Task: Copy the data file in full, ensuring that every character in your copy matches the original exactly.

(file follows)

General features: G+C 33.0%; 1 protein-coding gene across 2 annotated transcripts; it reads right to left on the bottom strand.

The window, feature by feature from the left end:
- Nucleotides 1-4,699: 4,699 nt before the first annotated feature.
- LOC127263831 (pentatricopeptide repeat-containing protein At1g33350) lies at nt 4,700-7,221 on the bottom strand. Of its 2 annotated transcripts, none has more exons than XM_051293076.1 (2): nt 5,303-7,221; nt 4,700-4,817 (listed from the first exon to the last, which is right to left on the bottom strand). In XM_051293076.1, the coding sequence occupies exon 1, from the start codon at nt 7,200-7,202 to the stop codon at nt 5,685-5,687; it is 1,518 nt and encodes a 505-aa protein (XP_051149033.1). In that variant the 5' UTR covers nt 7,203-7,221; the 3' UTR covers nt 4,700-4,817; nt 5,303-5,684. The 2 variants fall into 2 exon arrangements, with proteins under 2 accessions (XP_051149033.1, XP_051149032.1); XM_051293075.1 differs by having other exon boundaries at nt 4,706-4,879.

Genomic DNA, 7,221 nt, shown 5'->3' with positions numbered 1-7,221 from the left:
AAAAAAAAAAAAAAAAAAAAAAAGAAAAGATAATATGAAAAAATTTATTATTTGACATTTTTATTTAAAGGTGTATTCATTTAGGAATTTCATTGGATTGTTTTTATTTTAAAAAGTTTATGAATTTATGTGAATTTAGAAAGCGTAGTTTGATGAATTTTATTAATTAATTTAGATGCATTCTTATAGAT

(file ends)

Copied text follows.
General features: G+C 33.0%; 1 protein-coding gene across 2 annotated transcripts; it reads right to left on the bottom strand.

The window, feature by feature from the left end:
- Nucleotides 1-4,699: 4,699 nt before the first annotated feature.
- LOC127263831 (pentatricopeptide repeat-containing protein At1g33350) lies at nt 4,700-7,221 on the bottom strand. Of its 2 annotated transcripts, none has more exons than XM_051293076.1 (2): nt 5,303-7,221; nt 4,700-4,817 (listed from the first exon to the last, which is right to left on the bottom strand). In XM_051293076.1, the coding sequence occupies exon 1, from the start codon at nt 7,200-7,202 to the stop codon at nt 5,685-5,687; it is 1,518 nt and encodes a 505-aa protein (XP_051149033.1). In that variant the 5' UTR covers nt 7,203-7,221; the 3' UTR covers nt 4,700-4,817; nt 5,303-5,684. The 2 variants fall into 2 exon arrangements, with proteins under 2 accessions (XP_051149033.1, XP_051149032.1); XM_051293075.1 differs by having other exon boundaries at nt 4,706-4,879.

Genomic DNA, 7,221 nt, shown 5'->3' with positions numbered 1-7,221 from the left:
AAAAAAAAAAAAAAAAAAAAAAAGAAAAGATAATATGAAAAAATTTATTATTTGACATTTTTATTTAAAGGTGTATTCATTTAGGAATTTCATTGGATTGTTTTTATTTTAAAAAGTTTATGAATTTATGTGAATTTAGAAAGCGTAGTTTGATGAATTTTATTAATTAATTTAGATGCATTCTTATAGAT